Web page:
Posted on behalf of Marianne Soucy, Director, Client Solutions Group

An article picked up by my local news outlet a week or so ago led me to literally gasp out loud as I considered the potential implications: Due to similar names and demographics, a transplant team had given a much needed organ to the WRONG PATIENT.

Stopping to think about that for a moment, putting myself in the shoes of how one might even begin to explain that kind of mistake to a patient’s family, I literally just had no words.

While this kind of mistake is headline making both in terms of its gravity and rarity, small mistakes like this do happen every day. Recently a friend who shares a name with his father was telling me a story about his pharmacy refusing to release a newly prescribed medication to him because of other interactions with meds “he” was on, according to their computerized history. These drugs would have interacted very badly.

Only he isn’t on them, his father who shares the same first and last name, is. Rectifying the mix up to get the medication he needed in place caused quite a hassle. He understood the pharmacist’s concern for his safety, and is used to it as it happens all the time.

Small annoyances or large mistakes like this can happen without sufficient protocols in place to ensure that patient’s medical history is stored under a unique Medical Record Number. The duplication and inaccuracy rate in MRN’s across the US hospital system is estimated at 10% on average. In large trauma centers with a high Doe patient rate, or in hospitals catering to pediatric needs, that number is estimated to be even higher.  Compounding these issues are practical concerns like hospital mergers, HCIS migrations and upgrades, and other large scale data activities that can either create or exacerbate the problem of medical record fragmentation.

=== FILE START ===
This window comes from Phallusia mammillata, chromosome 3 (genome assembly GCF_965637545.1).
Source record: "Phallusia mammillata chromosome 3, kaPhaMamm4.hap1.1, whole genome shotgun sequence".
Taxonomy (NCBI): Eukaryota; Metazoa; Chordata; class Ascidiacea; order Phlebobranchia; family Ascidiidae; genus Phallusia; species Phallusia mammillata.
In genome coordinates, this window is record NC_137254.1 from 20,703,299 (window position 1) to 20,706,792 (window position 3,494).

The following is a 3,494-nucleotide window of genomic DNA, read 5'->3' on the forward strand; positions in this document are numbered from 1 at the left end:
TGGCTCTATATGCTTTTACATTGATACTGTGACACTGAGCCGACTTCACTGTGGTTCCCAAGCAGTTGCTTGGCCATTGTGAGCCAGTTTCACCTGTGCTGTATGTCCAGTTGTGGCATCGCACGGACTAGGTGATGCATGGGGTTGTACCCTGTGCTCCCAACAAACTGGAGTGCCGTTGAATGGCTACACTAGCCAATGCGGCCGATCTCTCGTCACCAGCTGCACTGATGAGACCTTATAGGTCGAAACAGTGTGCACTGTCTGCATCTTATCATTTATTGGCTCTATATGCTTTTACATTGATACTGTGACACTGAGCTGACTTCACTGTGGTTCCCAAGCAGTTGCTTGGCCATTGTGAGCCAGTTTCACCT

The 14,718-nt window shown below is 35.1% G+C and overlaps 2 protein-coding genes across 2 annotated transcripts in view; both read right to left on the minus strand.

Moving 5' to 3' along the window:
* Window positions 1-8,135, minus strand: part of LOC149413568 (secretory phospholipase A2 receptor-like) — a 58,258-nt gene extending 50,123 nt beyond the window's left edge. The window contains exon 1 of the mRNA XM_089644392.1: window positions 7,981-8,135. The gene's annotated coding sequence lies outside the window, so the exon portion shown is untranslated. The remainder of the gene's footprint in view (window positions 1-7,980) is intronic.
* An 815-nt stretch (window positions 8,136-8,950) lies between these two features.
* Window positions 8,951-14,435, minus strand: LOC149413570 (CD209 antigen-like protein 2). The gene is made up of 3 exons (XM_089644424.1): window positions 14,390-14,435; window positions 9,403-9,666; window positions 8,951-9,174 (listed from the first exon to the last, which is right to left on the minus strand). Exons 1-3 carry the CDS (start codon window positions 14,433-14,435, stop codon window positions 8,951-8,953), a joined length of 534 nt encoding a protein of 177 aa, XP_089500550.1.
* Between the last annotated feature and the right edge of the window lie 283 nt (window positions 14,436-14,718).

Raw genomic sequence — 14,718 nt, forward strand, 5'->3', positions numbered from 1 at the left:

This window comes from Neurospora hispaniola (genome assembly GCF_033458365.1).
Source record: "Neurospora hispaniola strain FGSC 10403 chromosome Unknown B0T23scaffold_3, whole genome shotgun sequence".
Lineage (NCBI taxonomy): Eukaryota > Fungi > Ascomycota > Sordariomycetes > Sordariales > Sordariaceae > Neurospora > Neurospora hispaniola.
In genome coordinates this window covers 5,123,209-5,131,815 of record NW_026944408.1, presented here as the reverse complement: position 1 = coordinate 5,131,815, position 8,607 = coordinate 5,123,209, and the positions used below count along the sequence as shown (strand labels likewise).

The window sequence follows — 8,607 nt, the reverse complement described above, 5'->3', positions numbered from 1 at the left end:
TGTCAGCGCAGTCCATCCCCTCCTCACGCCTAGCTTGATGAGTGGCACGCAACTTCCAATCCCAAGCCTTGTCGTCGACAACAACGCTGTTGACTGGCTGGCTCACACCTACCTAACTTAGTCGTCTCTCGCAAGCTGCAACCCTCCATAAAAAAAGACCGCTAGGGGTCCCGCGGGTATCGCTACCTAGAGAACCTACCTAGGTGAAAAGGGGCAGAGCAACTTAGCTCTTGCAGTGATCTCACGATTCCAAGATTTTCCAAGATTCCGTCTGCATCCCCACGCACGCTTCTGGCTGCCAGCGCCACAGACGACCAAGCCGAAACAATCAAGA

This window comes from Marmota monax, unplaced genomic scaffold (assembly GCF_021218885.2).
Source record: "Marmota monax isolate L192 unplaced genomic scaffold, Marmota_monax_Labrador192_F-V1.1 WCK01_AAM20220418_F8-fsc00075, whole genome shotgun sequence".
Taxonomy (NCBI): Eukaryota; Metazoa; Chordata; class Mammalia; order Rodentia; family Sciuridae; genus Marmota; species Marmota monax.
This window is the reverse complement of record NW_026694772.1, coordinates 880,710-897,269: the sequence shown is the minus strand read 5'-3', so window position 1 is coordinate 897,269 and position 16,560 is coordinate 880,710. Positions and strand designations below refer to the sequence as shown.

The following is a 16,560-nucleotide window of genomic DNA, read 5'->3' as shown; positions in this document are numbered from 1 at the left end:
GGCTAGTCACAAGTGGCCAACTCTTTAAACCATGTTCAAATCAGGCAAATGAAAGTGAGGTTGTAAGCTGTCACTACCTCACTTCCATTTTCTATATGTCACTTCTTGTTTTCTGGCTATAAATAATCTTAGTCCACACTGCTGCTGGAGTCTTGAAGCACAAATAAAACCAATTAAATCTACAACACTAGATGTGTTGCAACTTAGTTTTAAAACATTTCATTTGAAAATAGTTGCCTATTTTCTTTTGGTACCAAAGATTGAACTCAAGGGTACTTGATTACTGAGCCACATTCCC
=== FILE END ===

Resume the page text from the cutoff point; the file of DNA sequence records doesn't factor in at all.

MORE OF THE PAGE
In the news article I mentioned, the staff freely admitted that proper precautions were not followed and the mistake should have been caught well before it got to the clinical stage. Is your hospital providing staff with every tool you can to help combat duplicate, inaccurate, or incomplete MPI issues? 

Please let us know if we can help you with some tools and analysis to see where your hospital stands! Contact us for more information.

News article referenced above:

https://www.wmur.com/article/hospital-apologizes-after-giving-kidney-transplant-to-wrong-patient/30000717?utm_campaign=trueAnthem%3A+Trending+Content&utm_medium=trueAnthem&utm_source=facebook